In July 2017, the Office of Special Counsel called on all federal agencies to disallow unpaid union official leave when its purpose was for an employee to engage in "partisan political activity." It claimed that allowing leave for that purpose violates the Hatch Act, which limits federal employees' participation in political campaign activities.
A recent report from the Government Accountability Office found that the Office of Special Counsel's backlog of whistleblower and prohibited personnel practices cases almost doubled between 2011 and 2016, even though the OSC has been actively working to reduce it. The GAO notes that the OSC increased the number of employees reviewing the cases and established a unit focusing on hybrid cases involving both a whistleblower disclosure and alleged retaliation. Nevertheless, the approximately 66-percent increase in cases filed since 2011 was enough to overcome those efforts and cause the backlog to increase.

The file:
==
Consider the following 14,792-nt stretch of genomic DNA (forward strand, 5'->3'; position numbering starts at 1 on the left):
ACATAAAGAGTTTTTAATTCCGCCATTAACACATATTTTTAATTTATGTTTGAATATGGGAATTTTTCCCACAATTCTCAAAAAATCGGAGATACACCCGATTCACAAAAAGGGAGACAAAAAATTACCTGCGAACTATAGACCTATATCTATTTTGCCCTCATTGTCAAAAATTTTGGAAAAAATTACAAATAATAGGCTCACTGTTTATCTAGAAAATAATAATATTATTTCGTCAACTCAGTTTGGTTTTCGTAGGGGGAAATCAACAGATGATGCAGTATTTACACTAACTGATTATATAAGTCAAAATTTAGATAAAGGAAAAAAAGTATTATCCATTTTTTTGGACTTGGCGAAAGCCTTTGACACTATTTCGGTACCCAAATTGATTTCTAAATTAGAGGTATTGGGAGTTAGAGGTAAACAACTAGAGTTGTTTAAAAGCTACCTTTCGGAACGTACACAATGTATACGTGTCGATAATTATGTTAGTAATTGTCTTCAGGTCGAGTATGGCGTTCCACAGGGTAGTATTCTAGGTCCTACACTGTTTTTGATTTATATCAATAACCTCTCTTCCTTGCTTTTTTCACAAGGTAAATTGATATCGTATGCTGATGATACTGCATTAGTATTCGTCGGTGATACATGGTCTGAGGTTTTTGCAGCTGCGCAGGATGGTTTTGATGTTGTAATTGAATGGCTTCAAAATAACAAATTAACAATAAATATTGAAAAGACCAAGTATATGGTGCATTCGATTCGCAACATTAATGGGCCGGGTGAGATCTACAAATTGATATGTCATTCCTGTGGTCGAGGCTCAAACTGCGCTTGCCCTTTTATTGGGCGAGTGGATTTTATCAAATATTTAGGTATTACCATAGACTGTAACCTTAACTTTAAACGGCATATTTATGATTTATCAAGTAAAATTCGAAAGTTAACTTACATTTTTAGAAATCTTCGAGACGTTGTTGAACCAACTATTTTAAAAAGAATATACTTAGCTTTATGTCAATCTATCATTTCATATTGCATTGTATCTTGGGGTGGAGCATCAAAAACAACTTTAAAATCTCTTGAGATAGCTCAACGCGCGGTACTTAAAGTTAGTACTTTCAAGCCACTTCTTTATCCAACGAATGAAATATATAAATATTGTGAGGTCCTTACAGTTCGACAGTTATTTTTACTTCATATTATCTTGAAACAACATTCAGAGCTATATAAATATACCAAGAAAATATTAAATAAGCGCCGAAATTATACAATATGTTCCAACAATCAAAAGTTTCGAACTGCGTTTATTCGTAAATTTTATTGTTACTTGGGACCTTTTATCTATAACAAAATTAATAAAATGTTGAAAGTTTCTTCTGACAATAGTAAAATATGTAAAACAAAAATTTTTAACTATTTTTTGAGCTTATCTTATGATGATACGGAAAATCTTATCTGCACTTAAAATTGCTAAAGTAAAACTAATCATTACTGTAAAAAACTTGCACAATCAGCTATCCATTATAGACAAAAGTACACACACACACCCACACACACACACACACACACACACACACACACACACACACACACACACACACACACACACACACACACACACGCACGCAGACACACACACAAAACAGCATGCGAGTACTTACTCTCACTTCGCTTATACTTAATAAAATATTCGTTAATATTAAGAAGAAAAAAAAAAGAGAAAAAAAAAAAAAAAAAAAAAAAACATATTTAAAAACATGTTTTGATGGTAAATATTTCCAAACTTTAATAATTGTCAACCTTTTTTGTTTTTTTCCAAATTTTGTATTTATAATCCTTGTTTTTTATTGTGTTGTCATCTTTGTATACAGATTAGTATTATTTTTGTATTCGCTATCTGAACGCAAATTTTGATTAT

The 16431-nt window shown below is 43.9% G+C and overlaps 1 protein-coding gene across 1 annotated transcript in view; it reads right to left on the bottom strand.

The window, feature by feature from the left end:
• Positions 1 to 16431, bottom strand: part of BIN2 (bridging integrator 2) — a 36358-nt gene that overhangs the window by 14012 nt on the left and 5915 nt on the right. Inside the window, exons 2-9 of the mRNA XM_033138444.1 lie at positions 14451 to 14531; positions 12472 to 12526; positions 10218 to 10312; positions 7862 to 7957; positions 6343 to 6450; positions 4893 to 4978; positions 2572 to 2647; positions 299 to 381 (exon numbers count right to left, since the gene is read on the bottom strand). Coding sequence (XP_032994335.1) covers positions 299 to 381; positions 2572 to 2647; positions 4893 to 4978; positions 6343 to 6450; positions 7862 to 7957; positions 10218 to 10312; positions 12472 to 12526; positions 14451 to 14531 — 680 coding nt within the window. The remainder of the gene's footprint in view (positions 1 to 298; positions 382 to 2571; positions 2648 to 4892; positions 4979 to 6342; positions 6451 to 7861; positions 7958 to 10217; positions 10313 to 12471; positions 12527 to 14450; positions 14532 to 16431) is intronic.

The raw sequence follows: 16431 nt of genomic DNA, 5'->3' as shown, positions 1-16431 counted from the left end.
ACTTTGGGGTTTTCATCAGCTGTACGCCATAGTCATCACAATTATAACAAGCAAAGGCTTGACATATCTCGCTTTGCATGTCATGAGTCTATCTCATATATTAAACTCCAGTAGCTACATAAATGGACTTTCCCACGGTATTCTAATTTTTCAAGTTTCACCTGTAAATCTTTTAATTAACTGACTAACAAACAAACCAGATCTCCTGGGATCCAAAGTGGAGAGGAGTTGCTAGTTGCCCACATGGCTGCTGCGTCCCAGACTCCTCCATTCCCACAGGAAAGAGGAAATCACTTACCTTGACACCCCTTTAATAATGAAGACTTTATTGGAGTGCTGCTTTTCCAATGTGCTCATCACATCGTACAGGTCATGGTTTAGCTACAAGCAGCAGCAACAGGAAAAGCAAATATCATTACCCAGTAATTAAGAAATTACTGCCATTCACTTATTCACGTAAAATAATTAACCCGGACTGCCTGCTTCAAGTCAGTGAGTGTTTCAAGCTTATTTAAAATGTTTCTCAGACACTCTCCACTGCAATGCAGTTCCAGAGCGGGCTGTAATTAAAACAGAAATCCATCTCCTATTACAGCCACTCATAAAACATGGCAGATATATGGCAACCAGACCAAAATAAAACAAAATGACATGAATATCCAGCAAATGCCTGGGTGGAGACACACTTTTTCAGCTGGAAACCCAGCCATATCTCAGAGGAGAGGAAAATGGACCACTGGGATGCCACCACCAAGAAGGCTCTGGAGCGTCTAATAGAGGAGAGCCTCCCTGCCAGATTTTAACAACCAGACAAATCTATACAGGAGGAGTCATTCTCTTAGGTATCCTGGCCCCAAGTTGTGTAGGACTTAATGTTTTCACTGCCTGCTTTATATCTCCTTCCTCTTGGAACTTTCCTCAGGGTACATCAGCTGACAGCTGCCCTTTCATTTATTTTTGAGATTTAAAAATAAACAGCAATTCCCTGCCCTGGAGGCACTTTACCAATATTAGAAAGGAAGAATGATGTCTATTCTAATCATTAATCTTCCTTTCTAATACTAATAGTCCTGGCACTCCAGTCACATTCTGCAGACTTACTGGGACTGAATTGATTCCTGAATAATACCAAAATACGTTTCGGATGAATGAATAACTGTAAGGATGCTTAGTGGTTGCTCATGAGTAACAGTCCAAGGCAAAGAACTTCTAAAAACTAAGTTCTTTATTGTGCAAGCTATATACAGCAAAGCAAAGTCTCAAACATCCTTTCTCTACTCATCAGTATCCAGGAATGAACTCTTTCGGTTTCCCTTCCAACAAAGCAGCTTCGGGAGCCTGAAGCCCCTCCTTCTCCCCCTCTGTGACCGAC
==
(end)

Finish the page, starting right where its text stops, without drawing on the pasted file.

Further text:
The newly appointed head of the Office of Special Counsel values whistleblowers and has a lot of respect for what they do and the courage it takes to do it. He's excited about a new law called the Dr. Chris Kirkpatrick Whistleblower Protection Act of 2017, which increases protections for federal employees who blow the whistle on waste, fraud and abuse by government agencies. For one thing, the new law allows him to hold people responsible when they retaliate against whistleblowers.